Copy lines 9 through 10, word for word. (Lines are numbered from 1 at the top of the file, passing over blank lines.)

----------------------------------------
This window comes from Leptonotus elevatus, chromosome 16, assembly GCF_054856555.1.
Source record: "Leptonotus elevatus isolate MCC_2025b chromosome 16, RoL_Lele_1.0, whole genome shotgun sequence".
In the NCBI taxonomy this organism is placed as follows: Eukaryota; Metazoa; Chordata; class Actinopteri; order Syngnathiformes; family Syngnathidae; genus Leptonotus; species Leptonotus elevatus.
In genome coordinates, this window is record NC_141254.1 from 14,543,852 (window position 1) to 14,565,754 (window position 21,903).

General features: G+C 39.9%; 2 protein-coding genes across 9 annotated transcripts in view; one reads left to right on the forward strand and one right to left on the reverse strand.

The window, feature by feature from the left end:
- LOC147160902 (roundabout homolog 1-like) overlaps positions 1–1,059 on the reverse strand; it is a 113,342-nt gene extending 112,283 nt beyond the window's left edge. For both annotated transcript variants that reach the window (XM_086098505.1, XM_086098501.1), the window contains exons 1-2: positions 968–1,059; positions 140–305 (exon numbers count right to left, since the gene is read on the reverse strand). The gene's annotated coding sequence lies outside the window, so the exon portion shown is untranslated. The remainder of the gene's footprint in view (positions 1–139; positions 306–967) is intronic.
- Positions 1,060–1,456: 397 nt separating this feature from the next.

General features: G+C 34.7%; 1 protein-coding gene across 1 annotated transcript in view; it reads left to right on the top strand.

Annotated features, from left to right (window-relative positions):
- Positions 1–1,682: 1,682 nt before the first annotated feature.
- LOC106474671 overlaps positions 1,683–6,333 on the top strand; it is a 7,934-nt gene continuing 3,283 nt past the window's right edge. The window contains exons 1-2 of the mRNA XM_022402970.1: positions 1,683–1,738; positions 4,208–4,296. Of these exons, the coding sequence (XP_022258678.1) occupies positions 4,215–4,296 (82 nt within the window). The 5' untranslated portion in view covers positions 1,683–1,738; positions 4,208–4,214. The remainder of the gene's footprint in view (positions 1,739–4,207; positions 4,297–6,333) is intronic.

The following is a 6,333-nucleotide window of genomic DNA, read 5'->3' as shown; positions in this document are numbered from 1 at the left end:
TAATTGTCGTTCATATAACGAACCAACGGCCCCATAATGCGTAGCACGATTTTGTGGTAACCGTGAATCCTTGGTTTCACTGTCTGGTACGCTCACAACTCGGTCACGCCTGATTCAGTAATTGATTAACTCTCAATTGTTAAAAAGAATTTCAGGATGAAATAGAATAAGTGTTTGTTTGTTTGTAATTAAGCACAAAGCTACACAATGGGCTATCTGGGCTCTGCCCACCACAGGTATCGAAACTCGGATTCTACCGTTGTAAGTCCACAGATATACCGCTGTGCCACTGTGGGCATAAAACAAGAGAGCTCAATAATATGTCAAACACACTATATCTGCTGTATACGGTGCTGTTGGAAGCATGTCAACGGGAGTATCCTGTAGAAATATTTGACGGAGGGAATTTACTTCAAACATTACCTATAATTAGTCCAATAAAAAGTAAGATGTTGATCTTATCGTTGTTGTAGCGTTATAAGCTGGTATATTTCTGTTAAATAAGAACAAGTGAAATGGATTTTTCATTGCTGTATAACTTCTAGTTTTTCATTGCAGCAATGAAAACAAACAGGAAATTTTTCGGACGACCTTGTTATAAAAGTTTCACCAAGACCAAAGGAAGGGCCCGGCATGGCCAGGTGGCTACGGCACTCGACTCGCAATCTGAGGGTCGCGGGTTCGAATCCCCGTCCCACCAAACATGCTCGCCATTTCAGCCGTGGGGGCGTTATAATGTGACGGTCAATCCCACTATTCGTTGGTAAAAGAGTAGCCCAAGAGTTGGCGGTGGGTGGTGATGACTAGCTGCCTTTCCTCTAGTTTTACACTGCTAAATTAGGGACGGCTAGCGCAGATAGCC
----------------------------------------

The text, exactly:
General features: G+C 34.7%; 1 protein-coding gene across 1 annotated transcript in view; it reads left to right on the top strand.

Annotated features, from left to right (window-relative positions):